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What is the electric potential at the sphere's surface? having troubles!

  1. Sep 25, 2005 #1
    Hello everyone, I'm having troulbes figuring this one out. I found an equation in the book, tried it, but it was wrong. The problem is the following:
    A metal sphere of radius 15 cm has a net charge of 2.0 10-8 C.

    (a) What is the electric field at the sphere's surface?
    7992.7 N/C
    (b) If V = 0 at infinity, what is the electric potential at the sphere's surface?
    (c) At what distance from the sphere's surface has the electric potential decreased by 700 V?

    I found part (a) by finding [tex]\delta[/tex] = Q/A; Then using E = [tex]\delta[/tex]/Eo; Which was correct.

    But for (b) I Saw [tex]Vf - Vi = -\int E.ds.[/tex]
    So Vf- Vi is electric potential. So i tried:
    V = -E*d = -(7992.7N/C)(.15) = -1198.905 V but was wrong, any ideas why?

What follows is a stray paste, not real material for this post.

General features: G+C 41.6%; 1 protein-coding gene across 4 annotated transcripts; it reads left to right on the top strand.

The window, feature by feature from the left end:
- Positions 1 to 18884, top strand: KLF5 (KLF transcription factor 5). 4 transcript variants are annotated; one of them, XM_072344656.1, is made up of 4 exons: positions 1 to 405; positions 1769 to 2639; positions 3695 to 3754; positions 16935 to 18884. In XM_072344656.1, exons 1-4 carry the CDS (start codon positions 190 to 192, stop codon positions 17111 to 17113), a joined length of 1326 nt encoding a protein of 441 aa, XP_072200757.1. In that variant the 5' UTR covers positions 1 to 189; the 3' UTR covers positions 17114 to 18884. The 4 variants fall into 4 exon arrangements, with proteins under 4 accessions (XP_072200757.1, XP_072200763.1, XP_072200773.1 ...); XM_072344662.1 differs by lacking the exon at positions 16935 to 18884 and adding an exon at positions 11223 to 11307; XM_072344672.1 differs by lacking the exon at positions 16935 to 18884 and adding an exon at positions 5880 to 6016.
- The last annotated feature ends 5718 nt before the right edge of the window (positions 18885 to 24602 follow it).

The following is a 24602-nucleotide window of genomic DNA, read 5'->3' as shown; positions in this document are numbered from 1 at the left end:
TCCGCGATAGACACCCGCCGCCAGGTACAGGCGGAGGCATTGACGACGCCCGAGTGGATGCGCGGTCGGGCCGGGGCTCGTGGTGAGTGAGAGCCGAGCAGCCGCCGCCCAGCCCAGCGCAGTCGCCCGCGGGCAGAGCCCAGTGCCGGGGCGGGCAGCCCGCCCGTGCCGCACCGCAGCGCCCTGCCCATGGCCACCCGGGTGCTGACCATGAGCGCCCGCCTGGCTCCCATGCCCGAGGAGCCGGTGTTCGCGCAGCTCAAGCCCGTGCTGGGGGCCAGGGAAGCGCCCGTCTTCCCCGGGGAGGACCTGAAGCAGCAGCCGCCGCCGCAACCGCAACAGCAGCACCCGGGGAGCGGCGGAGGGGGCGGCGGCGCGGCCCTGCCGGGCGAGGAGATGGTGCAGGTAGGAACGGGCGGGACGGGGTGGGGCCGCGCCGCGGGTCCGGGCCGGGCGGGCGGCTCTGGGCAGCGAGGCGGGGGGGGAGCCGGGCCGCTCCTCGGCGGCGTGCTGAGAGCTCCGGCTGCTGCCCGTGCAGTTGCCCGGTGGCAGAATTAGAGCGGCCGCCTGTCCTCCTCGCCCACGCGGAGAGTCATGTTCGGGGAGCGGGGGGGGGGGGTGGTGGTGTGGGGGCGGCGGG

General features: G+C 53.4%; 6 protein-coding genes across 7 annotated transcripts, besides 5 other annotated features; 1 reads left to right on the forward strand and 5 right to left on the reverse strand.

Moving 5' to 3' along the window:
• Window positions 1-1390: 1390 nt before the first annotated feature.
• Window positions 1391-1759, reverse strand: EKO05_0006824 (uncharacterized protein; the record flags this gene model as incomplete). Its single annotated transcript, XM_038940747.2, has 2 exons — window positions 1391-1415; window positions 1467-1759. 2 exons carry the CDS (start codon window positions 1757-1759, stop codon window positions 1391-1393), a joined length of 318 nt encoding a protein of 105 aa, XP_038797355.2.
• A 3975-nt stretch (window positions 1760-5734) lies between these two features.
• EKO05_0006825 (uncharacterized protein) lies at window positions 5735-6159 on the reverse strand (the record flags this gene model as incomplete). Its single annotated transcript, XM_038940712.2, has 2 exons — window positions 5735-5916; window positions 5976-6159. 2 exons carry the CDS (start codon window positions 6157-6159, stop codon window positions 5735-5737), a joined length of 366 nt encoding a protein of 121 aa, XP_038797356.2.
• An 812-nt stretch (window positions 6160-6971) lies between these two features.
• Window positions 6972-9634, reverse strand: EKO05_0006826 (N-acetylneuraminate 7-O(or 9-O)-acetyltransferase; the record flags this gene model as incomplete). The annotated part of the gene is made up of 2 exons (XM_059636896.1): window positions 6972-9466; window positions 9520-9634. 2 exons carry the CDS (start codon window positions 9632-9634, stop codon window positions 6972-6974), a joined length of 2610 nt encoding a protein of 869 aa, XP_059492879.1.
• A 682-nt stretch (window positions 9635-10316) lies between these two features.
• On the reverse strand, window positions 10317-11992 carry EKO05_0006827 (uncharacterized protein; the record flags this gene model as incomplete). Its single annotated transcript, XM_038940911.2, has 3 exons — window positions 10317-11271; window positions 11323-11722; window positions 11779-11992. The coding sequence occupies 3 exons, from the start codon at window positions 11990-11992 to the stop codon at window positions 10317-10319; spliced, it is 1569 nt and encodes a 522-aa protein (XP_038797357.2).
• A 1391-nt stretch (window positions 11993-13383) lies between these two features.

2. jcsd
  3. Sep 25, 2005 #2


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    yea, it's a positive charge.

    Recall that the E outside the shell
    is the same as if it was a point Q,
    so V = kQ/r just as with a point charge.
    . . . V has same sign as the Q !
  4. Sep 25, 2005 #3
    so my answer is right i just have to make it positive? 1198.905 V/>
  5. Sep 26, 2005 #4

    James R

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    Gold Member

    V=Ed only works if E is constant. Outside a sphere, E is not constant, but drops off as [itex]1/r^2[/itex]. The field outside a charged sphere is the same as the field of a point charge located at the centre of the sphere.
  6. Sep 26, 2005 #5
    Well a E field at the center of a sphere is 0 isn't it?
  7. Sep 26, 2005 #6
    Right but for a closed sphere the E field (OUTSIDE the sphere) is the same as that of a point charge. inside the sphere its zero by gauss' laws.
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